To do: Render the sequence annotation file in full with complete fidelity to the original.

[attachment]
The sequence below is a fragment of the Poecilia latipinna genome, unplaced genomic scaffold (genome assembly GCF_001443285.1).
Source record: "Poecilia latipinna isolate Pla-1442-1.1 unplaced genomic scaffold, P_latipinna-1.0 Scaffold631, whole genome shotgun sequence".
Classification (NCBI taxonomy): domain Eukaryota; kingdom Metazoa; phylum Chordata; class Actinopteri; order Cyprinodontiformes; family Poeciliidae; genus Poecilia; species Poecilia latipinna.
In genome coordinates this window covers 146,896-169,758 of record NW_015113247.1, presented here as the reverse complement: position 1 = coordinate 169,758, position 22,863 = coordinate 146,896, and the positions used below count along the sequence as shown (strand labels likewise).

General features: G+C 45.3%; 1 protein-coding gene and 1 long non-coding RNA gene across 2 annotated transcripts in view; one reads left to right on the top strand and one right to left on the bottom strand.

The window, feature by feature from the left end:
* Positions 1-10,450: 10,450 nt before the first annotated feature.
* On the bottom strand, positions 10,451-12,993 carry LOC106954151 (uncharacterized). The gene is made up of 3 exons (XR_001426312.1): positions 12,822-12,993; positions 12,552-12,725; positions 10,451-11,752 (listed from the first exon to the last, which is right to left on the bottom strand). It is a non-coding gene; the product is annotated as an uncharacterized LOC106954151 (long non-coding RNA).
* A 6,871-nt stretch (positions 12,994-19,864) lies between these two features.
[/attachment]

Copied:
The sequence below is a fragment of the Poecilia latipinna genome, unplaced genomic scaffold (genome assembly GCF_001443285.1).
Source record: "Poecilia latipinna isolate Pla-1442-1.1 unplaced genomic scaffold, P_latipinna-1.0 Scaffold631, whole genome shotgun sequence".
Classification (NCBI taxonomy): domain Eukaryota; kingdom Metazoa; phylum Chordata; class Actinopteri; order Cyprinodontiformes; family Poeciliidae; genus Poecilia; species Poecilia latipinna.
In genome coordinates this window covers 146,896-169,758 of record NW_015113247.1, presented here as the reverse complement: position 1 = coordinate 169,758, position 22,863 = coordinate 146,896, and the positions used below count along the sequence as shown (strand labels likewise).

General features: G+C 45.3%; 1 protein-coding gene and 1 long non-coding RNA gene across 2 annotated transcripts in view; one reads left to right on the top strand and one right to left on the bottom strand.

The window, feature by feature from the left end:
* Positions 1-10,450: 10,450 nt before the first annotated feature.
* On the bottom strand, positions 10,451-12,993 carry LOC106954151 (uncharacterized). The gene is made up of 3 exons (XR_001426312.1): positions 12,822-12,993; positions 12,552-12,725; positions 10,451-11,752 (listed from the first exon to the last, which is right to left on the bottom strand). It is a non-coding gene; the product is annotated as an uncharacterized LOC106954151 (long non-coding RNA).
* A 6,871-nt stretch (positions 12,994-19,864) lies between these two features.